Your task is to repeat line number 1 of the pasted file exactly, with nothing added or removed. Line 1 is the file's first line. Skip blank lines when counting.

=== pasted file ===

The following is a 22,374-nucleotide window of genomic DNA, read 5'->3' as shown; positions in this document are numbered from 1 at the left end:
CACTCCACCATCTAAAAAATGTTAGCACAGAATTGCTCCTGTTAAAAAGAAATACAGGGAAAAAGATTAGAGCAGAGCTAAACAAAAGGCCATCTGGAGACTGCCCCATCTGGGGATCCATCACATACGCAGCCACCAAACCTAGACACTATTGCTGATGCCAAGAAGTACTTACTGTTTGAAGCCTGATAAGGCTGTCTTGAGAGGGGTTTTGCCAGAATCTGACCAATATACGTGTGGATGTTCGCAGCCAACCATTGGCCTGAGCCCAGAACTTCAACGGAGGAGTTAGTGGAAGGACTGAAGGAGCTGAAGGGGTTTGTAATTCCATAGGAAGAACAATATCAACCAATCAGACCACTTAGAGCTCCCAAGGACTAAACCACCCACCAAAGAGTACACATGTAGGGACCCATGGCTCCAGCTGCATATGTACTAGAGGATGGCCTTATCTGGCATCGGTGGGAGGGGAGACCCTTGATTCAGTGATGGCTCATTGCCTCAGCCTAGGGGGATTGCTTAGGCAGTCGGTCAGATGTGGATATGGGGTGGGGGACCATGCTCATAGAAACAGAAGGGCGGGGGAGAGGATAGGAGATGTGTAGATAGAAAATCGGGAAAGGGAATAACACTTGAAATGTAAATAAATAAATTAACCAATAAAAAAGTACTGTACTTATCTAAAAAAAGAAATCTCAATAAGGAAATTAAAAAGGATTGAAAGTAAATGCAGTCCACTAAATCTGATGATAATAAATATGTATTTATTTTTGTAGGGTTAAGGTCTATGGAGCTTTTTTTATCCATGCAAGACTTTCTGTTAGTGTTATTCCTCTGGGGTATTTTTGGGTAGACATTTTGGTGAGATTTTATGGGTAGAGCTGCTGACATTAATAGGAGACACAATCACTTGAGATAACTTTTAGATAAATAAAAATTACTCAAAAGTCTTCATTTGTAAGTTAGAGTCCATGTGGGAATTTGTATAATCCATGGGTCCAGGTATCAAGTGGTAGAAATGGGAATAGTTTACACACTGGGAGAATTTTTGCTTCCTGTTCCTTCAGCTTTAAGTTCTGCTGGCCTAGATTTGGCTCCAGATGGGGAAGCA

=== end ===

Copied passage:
The following is a 22,374-nucleotide window of genomic DNA, read 5'->3' as shown; positions in this document are numbered from 1 at the left end: